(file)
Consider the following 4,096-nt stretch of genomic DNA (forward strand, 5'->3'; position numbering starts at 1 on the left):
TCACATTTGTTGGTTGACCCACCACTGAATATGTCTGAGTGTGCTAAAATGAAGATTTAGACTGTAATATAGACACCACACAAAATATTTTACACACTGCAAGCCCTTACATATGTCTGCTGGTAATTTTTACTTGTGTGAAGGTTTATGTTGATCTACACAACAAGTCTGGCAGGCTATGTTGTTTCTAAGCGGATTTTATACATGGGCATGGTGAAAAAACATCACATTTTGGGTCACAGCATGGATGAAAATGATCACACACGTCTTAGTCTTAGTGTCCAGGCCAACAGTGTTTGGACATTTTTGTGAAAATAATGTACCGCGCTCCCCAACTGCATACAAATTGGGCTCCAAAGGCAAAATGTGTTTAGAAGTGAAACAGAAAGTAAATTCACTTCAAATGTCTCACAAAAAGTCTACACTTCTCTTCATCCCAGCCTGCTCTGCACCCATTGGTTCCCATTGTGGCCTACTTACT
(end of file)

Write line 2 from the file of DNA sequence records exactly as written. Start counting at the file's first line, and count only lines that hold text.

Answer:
TCACATTTGTTGGTTGACCCACCACTGAATATGTCTGAGTGTGCTAAAATGAAGATTTAGACTGTAATATAGACACCACACAAAATATTTTACACACTGCAAGCCCTTACATATGTCTGCTGGTAATTTTTACTTGTGTGAAGGTTTATGTTGATCTACACAACAAGTCTGGCAGGCTATGTTGTTTCTAAGCGGATTTTATACATGGGCATGGTGAAAAAACATCACATTTTGGGTCACAGCATGGATGAAAATGATCACACACGTCTTAGTCTTAGTGTCCAGGCCAACAGTGTTTGGACATTTTTGTGAAAATAATGTACCGCGCTCCCCAACTGCATACAAATTGGGCTCCAAAGGCAAAATGTGTTTAGAAGTGAAACAGAAAGTAAATTCACTTCAAATGTCTCACAAAAAGTCTACACTTCTCTTCATCCCAGCCTGCTCTGCACCCATTGGTTCCCATTGTGGCCTACTTACT